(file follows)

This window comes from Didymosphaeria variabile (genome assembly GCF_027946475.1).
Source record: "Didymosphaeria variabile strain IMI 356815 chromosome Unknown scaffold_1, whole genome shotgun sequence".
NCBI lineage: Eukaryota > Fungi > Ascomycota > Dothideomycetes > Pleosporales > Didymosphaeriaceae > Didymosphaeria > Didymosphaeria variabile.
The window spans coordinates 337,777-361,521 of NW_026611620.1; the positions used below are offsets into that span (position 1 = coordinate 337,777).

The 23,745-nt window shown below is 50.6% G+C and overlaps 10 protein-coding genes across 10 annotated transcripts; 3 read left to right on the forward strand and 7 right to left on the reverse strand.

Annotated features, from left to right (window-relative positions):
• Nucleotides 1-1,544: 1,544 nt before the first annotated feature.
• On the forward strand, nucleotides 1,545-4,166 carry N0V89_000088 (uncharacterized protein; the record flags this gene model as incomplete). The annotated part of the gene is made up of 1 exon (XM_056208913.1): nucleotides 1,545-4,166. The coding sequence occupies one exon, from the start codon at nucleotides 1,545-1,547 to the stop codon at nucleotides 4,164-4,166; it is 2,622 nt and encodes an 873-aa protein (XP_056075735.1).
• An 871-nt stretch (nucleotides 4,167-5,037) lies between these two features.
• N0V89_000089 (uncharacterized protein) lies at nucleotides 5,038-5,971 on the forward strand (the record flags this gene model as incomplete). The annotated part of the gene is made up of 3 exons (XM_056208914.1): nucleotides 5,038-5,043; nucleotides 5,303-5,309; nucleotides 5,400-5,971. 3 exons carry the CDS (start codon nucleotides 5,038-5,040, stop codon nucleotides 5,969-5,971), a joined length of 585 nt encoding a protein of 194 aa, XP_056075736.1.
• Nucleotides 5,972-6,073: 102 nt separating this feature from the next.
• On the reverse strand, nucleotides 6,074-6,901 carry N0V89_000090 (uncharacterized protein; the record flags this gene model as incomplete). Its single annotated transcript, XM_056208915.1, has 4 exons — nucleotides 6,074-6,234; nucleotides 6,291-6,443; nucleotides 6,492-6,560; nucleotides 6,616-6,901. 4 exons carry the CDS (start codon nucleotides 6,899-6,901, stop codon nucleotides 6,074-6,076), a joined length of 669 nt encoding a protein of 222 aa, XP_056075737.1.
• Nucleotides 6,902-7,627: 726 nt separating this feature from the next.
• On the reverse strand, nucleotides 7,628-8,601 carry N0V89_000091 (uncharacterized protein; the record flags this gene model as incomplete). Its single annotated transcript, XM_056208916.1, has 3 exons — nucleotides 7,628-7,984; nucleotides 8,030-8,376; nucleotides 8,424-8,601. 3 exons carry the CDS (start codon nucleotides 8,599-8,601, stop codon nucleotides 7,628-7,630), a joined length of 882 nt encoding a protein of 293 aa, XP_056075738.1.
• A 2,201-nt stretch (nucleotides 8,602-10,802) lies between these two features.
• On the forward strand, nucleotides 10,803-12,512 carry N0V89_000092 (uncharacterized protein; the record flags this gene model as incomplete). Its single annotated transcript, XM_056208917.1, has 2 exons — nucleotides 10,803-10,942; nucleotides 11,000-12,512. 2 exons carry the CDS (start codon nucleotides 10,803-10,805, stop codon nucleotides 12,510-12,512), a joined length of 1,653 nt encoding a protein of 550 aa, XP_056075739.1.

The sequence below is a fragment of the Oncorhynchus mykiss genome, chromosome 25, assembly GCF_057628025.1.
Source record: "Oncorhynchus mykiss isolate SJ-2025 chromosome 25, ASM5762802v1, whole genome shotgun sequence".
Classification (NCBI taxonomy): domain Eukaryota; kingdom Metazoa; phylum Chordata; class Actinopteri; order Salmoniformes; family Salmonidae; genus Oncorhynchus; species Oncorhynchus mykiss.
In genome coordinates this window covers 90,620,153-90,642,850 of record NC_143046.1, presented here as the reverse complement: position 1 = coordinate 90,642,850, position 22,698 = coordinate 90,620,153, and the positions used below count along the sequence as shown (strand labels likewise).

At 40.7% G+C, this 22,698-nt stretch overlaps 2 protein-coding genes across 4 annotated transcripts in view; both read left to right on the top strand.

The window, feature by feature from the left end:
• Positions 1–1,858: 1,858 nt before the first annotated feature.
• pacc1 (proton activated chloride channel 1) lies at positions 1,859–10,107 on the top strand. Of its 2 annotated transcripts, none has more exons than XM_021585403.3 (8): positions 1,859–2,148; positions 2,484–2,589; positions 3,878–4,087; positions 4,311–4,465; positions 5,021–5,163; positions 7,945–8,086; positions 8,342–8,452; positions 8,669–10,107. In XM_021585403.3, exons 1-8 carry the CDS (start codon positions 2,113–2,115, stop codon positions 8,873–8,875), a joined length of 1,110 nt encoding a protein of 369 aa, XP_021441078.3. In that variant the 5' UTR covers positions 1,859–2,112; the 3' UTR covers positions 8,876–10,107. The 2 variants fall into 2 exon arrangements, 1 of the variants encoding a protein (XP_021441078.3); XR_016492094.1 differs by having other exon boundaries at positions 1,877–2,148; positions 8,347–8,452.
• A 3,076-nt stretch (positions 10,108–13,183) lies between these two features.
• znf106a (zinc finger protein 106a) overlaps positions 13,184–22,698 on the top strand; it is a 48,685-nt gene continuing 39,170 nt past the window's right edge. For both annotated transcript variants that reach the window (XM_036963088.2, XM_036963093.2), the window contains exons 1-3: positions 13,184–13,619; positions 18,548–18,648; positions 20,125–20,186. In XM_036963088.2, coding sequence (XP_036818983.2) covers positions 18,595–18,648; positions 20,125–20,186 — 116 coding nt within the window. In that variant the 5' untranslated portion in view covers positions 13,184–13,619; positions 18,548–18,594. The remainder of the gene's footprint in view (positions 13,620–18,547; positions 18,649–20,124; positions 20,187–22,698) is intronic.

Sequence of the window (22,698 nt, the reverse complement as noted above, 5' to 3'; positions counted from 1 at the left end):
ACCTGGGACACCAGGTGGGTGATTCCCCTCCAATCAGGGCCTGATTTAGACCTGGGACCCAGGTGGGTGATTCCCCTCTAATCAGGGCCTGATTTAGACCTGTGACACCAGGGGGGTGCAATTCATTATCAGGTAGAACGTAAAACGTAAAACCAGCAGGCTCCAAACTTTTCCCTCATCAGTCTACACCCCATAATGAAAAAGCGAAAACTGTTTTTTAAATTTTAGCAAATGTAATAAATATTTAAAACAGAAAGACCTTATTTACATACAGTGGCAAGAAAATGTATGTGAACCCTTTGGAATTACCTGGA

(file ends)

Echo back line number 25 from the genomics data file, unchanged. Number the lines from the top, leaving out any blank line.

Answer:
• A 3,076-nt stretch (positions 10,108–13,183) lies between these two features.